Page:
My favorite public artwork in town is a mural that both demonstrates and cuts across this clannishness.  Painted on the side of a laundromat, it depicts what looks like Oprah(?) and J-Lo(?) doing the washing together with an old fashioned laundry tub in the foreground and some local historic houses in the back.  It’s cheesy, no question, and it trades heavily in celebrity (that is, if I’m right about the figures), but my wife (an art historian) and I – with the help of an observant student or two – have found more here than meets the eye.

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Cell phone photo taken from my car, a laziness that nonetheless represents the image as I see it almost every day.

The mural sits on a street where Black and Latino neighborhoods meet and intertwine.  The historic buildings depicted in the background are the Hempsted Houses, which sit just down the road in the same neighborhood.  Joshua Hemsted was a prominent, white, local resident in the 17th and 18th centuries, and his diary refers to at least one transaction in the slave trade.  His descendants in the 19th century included abolitionists who protested their church’s teaching on slavery and admitted black students to the school they ran in the home.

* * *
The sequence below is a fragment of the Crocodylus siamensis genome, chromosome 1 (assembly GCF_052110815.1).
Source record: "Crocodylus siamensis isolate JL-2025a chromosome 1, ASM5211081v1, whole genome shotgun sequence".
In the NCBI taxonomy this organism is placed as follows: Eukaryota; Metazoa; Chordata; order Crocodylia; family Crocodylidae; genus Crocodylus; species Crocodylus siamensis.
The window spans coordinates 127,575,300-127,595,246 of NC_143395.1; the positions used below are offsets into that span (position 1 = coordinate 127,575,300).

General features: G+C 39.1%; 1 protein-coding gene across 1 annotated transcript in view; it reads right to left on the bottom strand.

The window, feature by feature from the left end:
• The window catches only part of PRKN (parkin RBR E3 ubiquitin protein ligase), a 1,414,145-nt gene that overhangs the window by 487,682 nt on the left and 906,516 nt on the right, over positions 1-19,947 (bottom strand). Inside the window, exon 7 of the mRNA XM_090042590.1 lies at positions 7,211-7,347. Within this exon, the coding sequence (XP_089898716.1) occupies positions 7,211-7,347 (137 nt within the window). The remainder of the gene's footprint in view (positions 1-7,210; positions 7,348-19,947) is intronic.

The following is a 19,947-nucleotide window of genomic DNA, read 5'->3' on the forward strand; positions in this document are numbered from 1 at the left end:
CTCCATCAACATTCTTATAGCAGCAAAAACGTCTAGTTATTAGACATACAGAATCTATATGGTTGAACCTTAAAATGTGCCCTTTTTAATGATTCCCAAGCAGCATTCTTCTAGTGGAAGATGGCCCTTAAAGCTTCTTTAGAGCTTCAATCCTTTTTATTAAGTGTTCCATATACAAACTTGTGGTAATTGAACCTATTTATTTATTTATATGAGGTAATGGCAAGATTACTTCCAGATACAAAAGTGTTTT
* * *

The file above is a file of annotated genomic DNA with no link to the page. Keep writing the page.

J-Lo washes the American flag, a violation of protocol that recalls the Peruvian protest tradition of lava la bandera, a rough equivalent of flag-burning that symbolically calls on the nation to cleanse itself of its sins.   Oprah is holding a pan-African or Black Liberation Flag, apparently also freshly washed.  I learned from art historian Joan del Plato that the painting’s composition recalls Harlem-based artist Jacob Lawrence’s paintings of Harriet Tubman and black washer women (no 28 in the Tubman series is uncannily similar.  Unfortunately, I can’t find a digital version.  You’ll have to take my word for it).  Around the corner, (not pictured) an anonymous woman with her back to the viewer hangs the flags of Caribbean nations to dry against a semi-fictional portrayal of New London’s coastline: the lighthouse is recognizable, but the wealthy homes and private beaches are replaced by open stretches of publicly-accessible sand.